A weekly summary of what I’ve been doing elsewhere on the internets, once again done fortnightly because I forgot to do it last weekend. Suffer.
- Nile’s porn excuse doesn’t hold water, for Crikey. Sydney’s Daily Telegraph alleged that various NSW politicians had been using their parliamentary computers to access pornography, and that anti-sex-industry campaigner and Christian Democrats leader Reverend Fred Nile was the worst culprit. He denied it, but as the story stood on 2 September 2010 I didn’t believe him.
- NSW Parliament’s flawed porn hunt, for Crikey. By the following day, it was clear that the “audit” of parliamentary web browsing was deeply flawed.
- What the NBN will deliver to Windsor’s mob, for Crikey. Independent MP Tony Windsor said that the National Broadband Network was a major factor in him choosing to support Labor over the Liberal-National Coalition.
- ACMA and Nine demonstrate Australia’s institutionalised racism, for ABC Unleashed. Sam Newman’s continued low-brow bigotry on The AFL Footy Show gets “punished” with a slap on the wrist. Again. It took only six comments before someone accused me of political correctness gone mad and compared Australian with North Korea. And another commenter said that I “looked like a potato that had been boiled too far”. The standard of discussion at ABC Online isn’t all that flash.
- Patch Monday episode 55, “BYO computers: cloud security risk?”.
- Patch Monday episode 56, “Parliament’s poor porn probe exposed”. If ZDNet allowed longer headlines and more robust language in their stories, I’d have entitled this podcast “Pollies’ piss poor Parly porn probe exposed”. Poetry.
Most of my day-to-day observations are on my high-volume Twitter stream, and random photos and other observations turn up on my Posterous stream. The photos eventually appear on Flickr.
[Photo: Enmore Village on a Spring evening, taken from one of my favourite afternoon working spots at the Warren View Hotel, corner of Stanmore and Enmore Roads. Compare it with the photo in this post, My village really is home.]
Stilgherrian’s links for 22 October 2009 through 27 October 2009, published after far too long a break. I really, really do need to work out a better way of doing this…
- Nature Child | San Juan Islander: “According to family studies professor, Sandra Hofferth of the University of Maryland, there was a 50% decline between 1997 to 2003 in the proportion of children 9 to 12 who spent time in outdoor activities (hiking, walking, fishing, beach play and gardening).”
- FreeRangeKids: “At Free Range, we believe in safe kids. We believe in helmets, car seats and safety belts. We do NOT believe that every time school age children go outside, they need a security detail.”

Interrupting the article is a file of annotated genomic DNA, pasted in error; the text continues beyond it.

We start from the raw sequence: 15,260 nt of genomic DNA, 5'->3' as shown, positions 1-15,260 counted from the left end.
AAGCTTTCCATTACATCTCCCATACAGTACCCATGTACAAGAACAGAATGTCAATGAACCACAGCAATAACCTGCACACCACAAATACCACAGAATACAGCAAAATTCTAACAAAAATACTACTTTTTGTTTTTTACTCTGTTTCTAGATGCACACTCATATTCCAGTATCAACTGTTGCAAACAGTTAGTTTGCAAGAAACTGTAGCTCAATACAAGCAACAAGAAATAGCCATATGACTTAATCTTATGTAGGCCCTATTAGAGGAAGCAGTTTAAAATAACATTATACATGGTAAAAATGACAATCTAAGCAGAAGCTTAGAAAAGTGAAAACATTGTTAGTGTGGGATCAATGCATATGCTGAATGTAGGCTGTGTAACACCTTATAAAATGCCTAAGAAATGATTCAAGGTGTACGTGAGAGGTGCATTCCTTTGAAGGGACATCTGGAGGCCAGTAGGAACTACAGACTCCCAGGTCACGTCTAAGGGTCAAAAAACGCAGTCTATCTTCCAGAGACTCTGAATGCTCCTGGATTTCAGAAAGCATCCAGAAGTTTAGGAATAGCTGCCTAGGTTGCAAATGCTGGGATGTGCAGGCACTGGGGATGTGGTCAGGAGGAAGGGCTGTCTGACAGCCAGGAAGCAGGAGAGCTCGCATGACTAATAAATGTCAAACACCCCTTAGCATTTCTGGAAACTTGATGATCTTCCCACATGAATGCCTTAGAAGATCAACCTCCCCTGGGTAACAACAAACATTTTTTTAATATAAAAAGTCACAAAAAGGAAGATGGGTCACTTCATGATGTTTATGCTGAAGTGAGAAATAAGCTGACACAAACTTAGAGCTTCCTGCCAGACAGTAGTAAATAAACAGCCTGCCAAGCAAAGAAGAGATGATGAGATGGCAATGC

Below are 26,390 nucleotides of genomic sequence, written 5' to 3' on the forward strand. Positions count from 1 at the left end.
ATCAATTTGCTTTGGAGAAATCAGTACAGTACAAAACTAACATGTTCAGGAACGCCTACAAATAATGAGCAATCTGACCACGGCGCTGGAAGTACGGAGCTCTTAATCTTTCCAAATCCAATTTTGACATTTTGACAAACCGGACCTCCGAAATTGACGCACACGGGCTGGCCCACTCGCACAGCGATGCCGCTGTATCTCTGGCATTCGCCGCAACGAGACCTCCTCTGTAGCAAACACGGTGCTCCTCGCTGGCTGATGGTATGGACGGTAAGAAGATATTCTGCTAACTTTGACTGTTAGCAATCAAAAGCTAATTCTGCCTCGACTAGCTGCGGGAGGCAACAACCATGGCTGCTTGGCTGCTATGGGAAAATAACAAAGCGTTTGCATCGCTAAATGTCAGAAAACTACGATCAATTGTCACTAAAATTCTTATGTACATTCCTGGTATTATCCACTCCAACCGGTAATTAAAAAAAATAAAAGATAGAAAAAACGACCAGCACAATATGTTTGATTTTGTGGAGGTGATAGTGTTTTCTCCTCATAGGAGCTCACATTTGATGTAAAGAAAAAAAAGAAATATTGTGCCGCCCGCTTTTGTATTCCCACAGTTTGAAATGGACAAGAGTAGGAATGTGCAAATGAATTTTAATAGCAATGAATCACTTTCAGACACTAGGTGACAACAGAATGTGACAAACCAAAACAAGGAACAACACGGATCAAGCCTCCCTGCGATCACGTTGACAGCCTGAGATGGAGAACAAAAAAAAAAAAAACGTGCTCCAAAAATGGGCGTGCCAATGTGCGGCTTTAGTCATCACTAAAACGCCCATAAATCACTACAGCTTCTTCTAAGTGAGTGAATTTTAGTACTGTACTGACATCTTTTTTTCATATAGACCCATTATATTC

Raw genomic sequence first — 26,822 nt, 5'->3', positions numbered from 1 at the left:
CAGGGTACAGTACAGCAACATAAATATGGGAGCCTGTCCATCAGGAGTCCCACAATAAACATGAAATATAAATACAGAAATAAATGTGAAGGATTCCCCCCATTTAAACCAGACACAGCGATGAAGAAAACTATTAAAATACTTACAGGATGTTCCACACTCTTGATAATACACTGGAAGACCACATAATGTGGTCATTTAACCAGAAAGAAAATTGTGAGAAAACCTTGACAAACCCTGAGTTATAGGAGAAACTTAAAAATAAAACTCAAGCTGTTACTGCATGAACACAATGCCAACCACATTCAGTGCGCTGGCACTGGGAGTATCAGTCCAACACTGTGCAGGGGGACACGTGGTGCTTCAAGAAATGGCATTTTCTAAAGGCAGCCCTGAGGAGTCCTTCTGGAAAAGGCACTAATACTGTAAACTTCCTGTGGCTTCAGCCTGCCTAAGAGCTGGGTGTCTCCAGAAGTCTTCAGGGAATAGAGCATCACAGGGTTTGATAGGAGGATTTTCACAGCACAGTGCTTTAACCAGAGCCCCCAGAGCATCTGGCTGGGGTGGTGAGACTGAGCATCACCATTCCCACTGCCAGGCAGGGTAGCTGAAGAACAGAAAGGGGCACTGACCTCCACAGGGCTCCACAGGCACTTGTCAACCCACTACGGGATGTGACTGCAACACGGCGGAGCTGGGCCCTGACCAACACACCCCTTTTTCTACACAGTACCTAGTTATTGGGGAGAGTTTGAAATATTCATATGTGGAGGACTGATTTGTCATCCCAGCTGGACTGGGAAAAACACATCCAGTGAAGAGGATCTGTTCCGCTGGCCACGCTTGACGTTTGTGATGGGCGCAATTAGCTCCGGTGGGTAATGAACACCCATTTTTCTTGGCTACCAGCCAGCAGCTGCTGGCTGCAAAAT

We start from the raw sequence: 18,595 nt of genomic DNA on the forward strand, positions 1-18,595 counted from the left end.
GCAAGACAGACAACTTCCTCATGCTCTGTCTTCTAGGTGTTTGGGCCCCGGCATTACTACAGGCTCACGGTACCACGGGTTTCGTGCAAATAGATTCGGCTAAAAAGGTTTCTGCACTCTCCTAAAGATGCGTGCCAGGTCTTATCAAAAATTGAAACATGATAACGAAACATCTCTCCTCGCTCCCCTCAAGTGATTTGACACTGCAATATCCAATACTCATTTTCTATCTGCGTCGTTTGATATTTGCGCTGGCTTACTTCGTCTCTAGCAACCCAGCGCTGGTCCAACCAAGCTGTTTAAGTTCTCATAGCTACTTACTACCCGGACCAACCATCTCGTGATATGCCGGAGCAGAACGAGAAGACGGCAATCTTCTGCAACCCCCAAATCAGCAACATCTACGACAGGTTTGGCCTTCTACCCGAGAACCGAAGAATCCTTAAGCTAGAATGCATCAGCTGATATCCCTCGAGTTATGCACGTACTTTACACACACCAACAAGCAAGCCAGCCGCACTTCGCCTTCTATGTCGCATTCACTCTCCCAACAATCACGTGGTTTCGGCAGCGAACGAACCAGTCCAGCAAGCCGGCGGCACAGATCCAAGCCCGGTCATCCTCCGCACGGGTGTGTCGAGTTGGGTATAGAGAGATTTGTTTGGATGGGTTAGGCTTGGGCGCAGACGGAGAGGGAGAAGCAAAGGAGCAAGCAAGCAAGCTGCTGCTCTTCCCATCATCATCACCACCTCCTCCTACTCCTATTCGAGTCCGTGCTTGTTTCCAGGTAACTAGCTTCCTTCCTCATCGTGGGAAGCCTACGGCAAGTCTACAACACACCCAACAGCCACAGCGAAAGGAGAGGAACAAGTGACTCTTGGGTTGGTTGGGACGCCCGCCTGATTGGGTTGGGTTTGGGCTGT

- How far did you roam as a child? | Watershed: Educator John Larkin continues the thoughts about wrapping our kids in cotton wool.
- How children lost the right to roam in four generations | Mail Online: In 1919, an 8yo was allowed to walk six miles to go fishing. Today, an 8yo isn’t allowed past the end of the street without parental escort. This article from 2007 triggered many thoughts, and I’ve glad I found it again.
- Forget the young pretenders, Humans 1.0 can lead the way | The Observer: John Naughton riffs off the idea that teenagers don’t know everything and some parts of cyberspace (ugh!) are teenager-free. Although the article then says that “only” 11% of Twitter’s users are under 17 years old. And what proportion of the literate population is under 17yo? 11%? More? Less?
- Podcasting Equipment Guide (2009) | Hivelogic: A nice guide to the tools needed to podcast on a budget. Yes, there’s a reason I’m looking at this. Stay tuned, as they say.
- Senate Select Committee on the National Broadband Network | Parliament of Australia: Full transcripts of the Senate Select Committee on the National Broadband Network public hearings, which I’m tagging for my own reference later.
- What Information is “Personally Identifiable”? | Electronic Frontier Foundation: Gender, ZIP code and birth date are enough to uniquely identify about 87% of the US population. This has massive implications for publishing data sets, and for privacy policies that claim not to collect “personally identifiable” information.
- Nine News twittered by seagull | TV Tonight: It’s nothing to do with Twitter, but there is a seagull. A very big seagull.
- Apology for singing shop worker | BBC News: Shop assistant Sandra Burt, 56, from Clackmannanshire, was threatened with a fine for singing without a license by the Performing Right Society. However they’ve now apologised and sent flowers.